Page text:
For an indictment of the ugly side of dogma and belief, there's the Dominion. Its followers murder and suicide for their gods, believing only because they've been bred to. The Dominion doesn't keep to itself. It doesn't care if you believe in the Founders because the imperial religion of the Dominion espouses no philosophy and enriches no one's life and doesn't seek to. Joining them and following their rules is enough for them – the belief part is only there to get the imperial ball rolling so others can be dragged into the fold. The show makes no bones about the evil of the Founders and the damage done to the races under their control. The Bajoran religion, on the other hand, has its own problems which are depicted fairly sensibly. Why have two concepts act as foils to one another only to subject them both to ridicule and exclusion?
Charles
Sun, Dec 14, 2014, 3:03pm (UTC -5)
Interesting that Jammer put 4 stars to this episode, because personally that's the episode where DS9 started to piss me off personally, talking about religion and gods like it's a real thing, and crossing from "star trek" to supernatural bullshit. I'd give it 0 stars.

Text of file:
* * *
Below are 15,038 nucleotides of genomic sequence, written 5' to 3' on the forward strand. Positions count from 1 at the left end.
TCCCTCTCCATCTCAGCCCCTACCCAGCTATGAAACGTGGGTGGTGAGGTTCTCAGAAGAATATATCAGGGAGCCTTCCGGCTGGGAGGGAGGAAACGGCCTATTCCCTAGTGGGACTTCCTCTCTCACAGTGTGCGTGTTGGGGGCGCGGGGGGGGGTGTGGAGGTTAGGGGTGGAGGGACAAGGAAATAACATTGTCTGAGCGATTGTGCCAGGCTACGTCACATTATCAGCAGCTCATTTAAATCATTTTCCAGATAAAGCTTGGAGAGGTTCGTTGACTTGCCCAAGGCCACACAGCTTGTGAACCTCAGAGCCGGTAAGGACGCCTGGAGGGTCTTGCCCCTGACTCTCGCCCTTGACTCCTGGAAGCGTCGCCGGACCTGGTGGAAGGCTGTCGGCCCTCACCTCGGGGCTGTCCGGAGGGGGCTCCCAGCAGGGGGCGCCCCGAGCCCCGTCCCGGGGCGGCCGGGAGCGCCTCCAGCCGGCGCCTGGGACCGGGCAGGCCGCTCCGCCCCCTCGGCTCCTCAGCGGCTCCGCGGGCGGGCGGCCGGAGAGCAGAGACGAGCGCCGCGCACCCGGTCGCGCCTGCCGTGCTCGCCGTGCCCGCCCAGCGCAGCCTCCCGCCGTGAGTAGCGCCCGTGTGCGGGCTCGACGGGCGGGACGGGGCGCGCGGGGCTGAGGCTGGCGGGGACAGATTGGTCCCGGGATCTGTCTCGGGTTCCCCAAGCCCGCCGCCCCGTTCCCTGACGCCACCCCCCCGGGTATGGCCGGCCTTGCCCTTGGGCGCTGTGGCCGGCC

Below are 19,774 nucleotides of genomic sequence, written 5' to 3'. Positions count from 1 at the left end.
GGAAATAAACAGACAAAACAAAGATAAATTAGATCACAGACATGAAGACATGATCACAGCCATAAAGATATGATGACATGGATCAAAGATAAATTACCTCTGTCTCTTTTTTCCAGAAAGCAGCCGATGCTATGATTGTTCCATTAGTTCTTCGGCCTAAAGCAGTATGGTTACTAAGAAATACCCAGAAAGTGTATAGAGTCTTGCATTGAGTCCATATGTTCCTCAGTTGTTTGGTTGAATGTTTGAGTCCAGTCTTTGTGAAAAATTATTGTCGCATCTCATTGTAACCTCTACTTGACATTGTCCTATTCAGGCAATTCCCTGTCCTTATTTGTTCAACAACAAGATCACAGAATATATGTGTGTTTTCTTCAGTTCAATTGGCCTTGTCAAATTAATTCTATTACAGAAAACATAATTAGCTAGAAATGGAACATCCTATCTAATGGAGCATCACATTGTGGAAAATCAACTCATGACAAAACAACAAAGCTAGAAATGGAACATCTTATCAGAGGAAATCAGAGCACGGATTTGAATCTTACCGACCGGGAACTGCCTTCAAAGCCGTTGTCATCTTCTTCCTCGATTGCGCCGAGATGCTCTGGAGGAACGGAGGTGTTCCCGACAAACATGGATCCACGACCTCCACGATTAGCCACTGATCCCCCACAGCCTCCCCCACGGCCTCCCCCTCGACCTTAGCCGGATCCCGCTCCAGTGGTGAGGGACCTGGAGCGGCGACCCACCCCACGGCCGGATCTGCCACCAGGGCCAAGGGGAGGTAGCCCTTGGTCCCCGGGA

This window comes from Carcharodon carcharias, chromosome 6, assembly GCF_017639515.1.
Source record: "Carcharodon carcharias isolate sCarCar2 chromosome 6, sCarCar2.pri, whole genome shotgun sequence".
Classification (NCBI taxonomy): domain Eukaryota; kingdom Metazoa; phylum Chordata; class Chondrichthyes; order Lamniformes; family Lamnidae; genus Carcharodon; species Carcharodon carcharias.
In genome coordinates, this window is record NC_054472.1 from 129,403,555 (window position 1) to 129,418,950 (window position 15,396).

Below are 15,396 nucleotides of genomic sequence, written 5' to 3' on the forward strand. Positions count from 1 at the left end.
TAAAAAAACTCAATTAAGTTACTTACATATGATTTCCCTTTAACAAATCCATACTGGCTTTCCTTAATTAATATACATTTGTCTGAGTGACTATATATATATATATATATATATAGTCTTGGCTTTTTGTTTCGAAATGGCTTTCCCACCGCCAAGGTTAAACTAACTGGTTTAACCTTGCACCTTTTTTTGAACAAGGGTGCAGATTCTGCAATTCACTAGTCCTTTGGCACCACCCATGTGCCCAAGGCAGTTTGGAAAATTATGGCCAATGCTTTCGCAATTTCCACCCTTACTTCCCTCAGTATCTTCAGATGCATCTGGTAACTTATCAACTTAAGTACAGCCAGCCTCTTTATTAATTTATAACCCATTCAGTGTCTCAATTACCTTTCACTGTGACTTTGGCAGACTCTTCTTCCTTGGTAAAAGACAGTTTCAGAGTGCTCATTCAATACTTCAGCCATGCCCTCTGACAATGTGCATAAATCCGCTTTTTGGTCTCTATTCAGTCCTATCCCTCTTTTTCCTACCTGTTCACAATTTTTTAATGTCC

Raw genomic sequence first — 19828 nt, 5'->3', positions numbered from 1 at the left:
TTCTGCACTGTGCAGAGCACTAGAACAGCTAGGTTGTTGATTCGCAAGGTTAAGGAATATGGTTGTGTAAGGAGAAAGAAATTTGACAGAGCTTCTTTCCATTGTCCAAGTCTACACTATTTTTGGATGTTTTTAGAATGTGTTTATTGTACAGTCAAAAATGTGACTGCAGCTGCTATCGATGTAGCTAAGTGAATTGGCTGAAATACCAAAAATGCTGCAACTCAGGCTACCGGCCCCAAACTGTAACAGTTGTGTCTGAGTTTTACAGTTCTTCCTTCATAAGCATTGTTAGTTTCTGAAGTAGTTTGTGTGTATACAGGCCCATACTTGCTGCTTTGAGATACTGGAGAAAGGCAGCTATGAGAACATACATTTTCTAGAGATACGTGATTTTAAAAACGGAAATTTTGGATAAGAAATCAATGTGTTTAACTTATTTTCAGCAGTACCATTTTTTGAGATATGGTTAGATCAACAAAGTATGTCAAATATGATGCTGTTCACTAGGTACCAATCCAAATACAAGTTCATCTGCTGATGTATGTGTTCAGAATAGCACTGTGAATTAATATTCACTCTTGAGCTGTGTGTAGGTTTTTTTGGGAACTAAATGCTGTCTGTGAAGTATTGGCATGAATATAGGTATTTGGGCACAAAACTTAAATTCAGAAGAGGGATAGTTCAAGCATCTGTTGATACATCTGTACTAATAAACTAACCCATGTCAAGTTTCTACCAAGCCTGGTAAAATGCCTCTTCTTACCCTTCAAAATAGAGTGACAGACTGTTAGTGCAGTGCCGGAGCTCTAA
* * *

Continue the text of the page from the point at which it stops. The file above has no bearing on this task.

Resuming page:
Charles
Sun, Dec 14, 2014, 3:17pm (UTC -5)
PS: Agree 100% with everything KanarWithDamar says in their comment. Sisko is the worst Captain for these reasons (and actually more, but regarding this episode and the whole Bajoran religion thing this is enough). That's the episode when he starts to believe in himself as the emissary, which if I had been the Federation, would have been reason enough to cut him as a captain to DS9. Of course, DS9 is a TV show, and the character was written that way (and we're supposed to admire him for it), so the fault lies entirely with the writers of DS9.